The Decline of AT&T Has Created a Good Buying Opportunity

Stocks to buy

AT&T (NYSE:T) made a deal that will sharply cut both its debt and risk. While T stock declined sharply afterward, the shares are worth buying for certain investors.

AT&T (T stock) logo on the entrance of a building

Source: Jonathan Weiss / Shutterstock.com

Making T stock even more appealing, AT&T is poised to benefit meaningfully from the bipartisan infrastructure bill that was recently passed by the U.S. Senate. In addition to its media business spinoff and its strong wireless phone business, the recent drop in the price of T stock should be viewed as a buying opportunity for investors.

The WarnerMedia Spinoff Was Actually Positive

The market was bearish on the deal that AT&T made to spin off WarnerMedia, which is now poised combine with Discovery (NASDAQ:DISCA).

Those who were previously bullish on AT&T’s shares did not like the news because, for the most part, their favorite aspect of T stock was its outsized dividend. And, as InvestorPlace columnist Mark Hake noted in June, AT&T said it would cut its payout by “nearly 50%”  in the wake of the deal.

Conversely, I’ve long been bearish on AT&T because of its huge debt and vulnerability to cord cutting. The WarnerMedia deal solved the first problem and greatly shored up the telecom giant’s balance sheet.

By shedding its cable stations, AT&T put its days of worrying about cord cutting behind it. The company also won’t have to worry about the decline of movie theaters, since WarnerMedia also includes Warner Bros. movie studio.

And, since AT&T is slated to receive $43 billion as part of the deal, it can use those funds to make its $167.9 billion of net debt much more manageable.

What’s more, AT&T further alleviated its problems by getting rid of its DirectTV business and other video assets earlier this month in exchange for $7.1 billion of cash.

T Stock Can Get a Lift From the Infrastructure Bill

The bipartisan infrastructure bill, which recently passed the Senate, includes $65 billion for the expansion of broadband infrastructure. Through its fiber network, AT&T is an extensive provider of broadband internet services.

In fact, its business wireline and consumer wireline units — of which broadband appears to be a very large component — generated a combined $9.2 billion of revenue in Q2. AT&T’s total revenue was $44 billion.

Excluding WarnerMedia, its top line was roughly $35.2 billion. Its broadband revenue will certainly be a meaningful component of the company’s sales after its media business is spun off.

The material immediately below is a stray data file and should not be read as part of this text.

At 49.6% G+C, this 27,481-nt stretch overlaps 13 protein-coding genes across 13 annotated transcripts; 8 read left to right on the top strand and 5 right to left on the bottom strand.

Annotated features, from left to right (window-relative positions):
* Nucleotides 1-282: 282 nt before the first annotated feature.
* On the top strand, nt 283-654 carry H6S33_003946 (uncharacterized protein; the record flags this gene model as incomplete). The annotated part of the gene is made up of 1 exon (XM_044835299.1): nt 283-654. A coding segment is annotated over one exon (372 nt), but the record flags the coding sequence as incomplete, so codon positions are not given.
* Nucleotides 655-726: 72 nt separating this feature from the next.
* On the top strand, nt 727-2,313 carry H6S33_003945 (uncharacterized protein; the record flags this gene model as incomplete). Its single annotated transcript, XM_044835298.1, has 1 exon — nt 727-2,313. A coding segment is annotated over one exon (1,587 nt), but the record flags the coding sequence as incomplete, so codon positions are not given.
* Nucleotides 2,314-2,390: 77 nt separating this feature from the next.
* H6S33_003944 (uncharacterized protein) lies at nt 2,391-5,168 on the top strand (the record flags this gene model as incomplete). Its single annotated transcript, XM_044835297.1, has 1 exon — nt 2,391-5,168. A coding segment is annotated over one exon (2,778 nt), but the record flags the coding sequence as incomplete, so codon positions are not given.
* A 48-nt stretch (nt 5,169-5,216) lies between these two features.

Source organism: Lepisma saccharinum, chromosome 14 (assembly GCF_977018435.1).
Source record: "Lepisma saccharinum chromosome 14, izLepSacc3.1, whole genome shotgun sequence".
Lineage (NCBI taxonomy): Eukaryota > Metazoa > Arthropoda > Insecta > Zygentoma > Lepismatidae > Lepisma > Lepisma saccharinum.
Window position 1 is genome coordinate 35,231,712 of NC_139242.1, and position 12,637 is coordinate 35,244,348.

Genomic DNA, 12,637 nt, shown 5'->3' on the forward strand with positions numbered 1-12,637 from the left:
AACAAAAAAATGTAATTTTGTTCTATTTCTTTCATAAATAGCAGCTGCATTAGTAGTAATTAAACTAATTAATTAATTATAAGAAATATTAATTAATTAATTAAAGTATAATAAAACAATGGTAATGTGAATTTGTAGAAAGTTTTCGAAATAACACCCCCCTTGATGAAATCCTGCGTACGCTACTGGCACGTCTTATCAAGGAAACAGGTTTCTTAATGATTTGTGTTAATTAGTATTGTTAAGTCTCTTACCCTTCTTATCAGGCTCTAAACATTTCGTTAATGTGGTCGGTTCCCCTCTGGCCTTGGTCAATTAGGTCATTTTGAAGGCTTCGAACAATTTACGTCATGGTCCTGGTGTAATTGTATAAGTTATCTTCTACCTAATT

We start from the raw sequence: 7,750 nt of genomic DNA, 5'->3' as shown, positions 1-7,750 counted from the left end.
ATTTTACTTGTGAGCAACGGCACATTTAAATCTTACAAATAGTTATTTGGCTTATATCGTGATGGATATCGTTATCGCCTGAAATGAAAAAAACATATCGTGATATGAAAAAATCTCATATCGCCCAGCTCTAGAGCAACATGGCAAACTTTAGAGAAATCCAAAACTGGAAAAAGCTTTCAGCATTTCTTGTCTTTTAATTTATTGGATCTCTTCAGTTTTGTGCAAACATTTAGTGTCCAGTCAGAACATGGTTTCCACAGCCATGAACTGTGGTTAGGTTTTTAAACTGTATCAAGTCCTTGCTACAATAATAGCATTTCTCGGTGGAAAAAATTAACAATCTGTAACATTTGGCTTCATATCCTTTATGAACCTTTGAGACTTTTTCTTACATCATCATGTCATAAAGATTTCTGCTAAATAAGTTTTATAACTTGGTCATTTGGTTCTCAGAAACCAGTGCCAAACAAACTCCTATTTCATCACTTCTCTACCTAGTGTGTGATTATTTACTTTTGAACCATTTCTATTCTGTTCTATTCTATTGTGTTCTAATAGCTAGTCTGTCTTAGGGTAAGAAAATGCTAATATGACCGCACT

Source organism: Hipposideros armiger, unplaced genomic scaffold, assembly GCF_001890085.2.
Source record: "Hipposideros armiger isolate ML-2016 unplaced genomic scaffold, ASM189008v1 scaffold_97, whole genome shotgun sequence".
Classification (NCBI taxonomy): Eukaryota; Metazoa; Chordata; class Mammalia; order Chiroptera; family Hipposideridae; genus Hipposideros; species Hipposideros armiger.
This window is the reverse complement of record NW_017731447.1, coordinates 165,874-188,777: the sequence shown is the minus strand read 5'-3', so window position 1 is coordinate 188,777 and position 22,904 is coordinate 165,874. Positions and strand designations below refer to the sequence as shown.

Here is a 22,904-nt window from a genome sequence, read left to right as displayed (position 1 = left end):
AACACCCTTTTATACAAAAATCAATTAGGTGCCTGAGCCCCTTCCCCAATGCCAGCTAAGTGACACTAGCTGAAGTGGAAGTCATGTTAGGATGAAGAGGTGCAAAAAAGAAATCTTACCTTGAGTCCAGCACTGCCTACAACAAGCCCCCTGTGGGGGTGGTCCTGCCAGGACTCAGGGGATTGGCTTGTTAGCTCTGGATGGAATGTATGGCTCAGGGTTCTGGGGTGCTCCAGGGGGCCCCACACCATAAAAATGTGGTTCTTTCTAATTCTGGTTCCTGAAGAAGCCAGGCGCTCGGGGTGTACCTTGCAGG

And considering the company’s prevalence as a broadband provider, I expect AT&T to receive a meaningful portion of the $65 billion in funding Congress is likely to allocate.

The Wireless Business Will Keep Chugging Along

In all likelihood, AT&T’s wireless business will deliver neither great nor horrible results. Instead, it will probably keep growing at steady, low rates.

According to Seeking Alpha, the company’s CFO Pascal Desroches believes the wireless business could “sustain profitable postpaid wireless subscriber growth in the second half [of 2021].” He expects the company to see a top-line gain of 3% “and low single-digit mobility EBITDA growth.”

That forecast came after AT&T’s communications revenue climbed 6.1% year-over-year. Its subscriber count for its postpaid business increased by nearly 1.2 million. This steady growth combined with the WarnerMedia and DirecTV deals means AT&T’s debt and risk are poised to take big steps lower.

Meanwhile, T stock’s dividend yield, which currently stands above 7%, should remain way above the S&P 500’s average of about 1.3% even after the cut. Yet its price is down about 16% since mid-May, taking its forward price-to-earnings ratio below ten.

I think the decline has created a very good buying opportunity for conservative, income-oriented investors. Its potential for a meaningful boost from U.S. government funds makes that especially true.

On the date of publication, Larry Ramer did not have (either directly or indirectly) any positions in the securities mentioned in this article. 

Larry Ramer has conducted research and written articles on U.S. stocks for 13 years. He has been employed by The Fly and Israel’s largest business newspaper, Globes. Larry began writing columns for InvestorPlace in 2015.  Among his highly successful, contrarian picks have been GE, solar stocks, and Snap. You can reach him on StockTwits at @larryramer. 

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